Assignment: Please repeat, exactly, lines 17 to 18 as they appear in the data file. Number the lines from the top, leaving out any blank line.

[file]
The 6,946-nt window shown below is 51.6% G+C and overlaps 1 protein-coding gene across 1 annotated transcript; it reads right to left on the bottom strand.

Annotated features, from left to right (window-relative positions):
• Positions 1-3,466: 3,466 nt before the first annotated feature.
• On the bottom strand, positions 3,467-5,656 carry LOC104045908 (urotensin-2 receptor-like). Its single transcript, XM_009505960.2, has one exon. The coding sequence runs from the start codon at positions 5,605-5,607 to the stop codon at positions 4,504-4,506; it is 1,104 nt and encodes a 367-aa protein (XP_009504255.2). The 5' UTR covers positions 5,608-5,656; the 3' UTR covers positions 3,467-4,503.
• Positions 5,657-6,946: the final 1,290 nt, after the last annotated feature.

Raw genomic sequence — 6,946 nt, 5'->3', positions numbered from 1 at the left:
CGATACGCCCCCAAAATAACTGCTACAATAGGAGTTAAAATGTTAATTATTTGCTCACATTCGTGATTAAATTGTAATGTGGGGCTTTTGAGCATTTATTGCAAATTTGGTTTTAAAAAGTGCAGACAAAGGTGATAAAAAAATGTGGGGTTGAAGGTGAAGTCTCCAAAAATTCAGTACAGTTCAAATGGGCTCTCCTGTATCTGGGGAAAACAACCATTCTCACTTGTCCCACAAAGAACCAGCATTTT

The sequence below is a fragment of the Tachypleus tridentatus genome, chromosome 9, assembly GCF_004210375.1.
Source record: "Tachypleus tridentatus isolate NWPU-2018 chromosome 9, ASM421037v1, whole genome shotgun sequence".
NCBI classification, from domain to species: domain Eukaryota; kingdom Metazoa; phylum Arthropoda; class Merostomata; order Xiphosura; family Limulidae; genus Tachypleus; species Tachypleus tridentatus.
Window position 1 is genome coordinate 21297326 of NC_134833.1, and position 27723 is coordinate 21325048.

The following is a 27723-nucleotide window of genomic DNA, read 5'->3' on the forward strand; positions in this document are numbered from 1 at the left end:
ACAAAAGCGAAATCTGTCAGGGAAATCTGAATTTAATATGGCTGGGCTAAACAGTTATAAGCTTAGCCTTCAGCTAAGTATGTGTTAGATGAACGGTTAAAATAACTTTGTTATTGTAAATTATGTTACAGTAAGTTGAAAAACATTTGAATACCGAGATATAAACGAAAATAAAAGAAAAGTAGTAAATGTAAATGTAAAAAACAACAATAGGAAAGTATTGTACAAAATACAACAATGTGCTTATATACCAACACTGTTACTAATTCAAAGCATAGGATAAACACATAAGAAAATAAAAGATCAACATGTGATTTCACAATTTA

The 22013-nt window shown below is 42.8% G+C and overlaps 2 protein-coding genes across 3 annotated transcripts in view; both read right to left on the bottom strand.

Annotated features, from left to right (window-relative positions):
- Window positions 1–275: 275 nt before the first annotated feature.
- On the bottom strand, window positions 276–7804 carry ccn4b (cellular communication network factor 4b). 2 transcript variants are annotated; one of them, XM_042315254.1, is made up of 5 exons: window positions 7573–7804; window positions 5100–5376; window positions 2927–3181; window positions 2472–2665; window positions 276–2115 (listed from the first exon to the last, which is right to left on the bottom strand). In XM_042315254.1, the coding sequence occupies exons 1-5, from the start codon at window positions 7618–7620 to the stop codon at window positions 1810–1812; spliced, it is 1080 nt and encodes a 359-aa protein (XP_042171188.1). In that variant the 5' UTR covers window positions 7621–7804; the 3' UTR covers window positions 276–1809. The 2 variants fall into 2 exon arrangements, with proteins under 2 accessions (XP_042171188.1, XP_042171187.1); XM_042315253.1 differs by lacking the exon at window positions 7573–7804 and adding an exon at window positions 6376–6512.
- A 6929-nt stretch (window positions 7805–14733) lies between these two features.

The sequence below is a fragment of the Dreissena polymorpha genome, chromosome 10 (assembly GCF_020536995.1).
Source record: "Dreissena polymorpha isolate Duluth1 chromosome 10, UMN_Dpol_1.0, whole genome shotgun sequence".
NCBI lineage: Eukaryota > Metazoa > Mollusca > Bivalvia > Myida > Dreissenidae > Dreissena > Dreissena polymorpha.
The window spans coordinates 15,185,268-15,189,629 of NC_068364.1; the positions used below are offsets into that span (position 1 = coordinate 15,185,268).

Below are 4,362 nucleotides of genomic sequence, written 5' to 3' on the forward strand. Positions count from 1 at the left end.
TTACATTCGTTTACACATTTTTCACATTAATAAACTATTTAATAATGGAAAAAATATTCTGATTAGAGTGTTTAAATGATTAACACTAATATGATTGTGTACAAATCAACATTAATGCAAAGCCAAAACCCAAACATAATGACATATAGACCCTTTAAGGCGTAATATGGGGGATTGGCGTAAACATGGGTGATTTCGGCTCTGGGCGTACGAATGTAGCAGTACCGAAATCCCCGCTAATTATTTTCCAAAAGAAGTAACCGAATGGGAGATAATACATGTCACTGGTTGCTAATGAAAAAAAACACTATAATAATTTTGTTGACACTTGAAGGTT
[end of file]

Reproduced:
- On the bottom strand, window positions 276–7804 carry ccn4b (cellular communication network factor 4b). 2 transcript variants are annotated; one of them, XM_042315254.1, is made up of 5 exons: window positions 7573–7804; window positions 5100–5376; window positions 2927–3181; window positions 2472–2665; window positions 276–2115 (listed from the first exon to the last, which is right to left on the bottom strand). In XM_042315254.1, the coding sequence occupies exons 1-5, from the start codon at window positions 7618–7620 to the stop codon at window positions 1810–1812; spliced, it is 1080 nt and encodes a 359-aa protein (XP_042171188.1). In that variant the 5' UTR covers window positions 7621–7804; the 3' UTR covers window positions 276–1809. The 2 variants fall into 2 exon arrangements, with proteins under 2 accessions (XP_042171188.1, XP_042171187.1); XM_042315253.1 differs by lacking the exon at window positions 7573–7804 and adding an exon at window positions 6376–6512.
- A 6929-nt stretch (window positions 7805–14733) lies between these two features.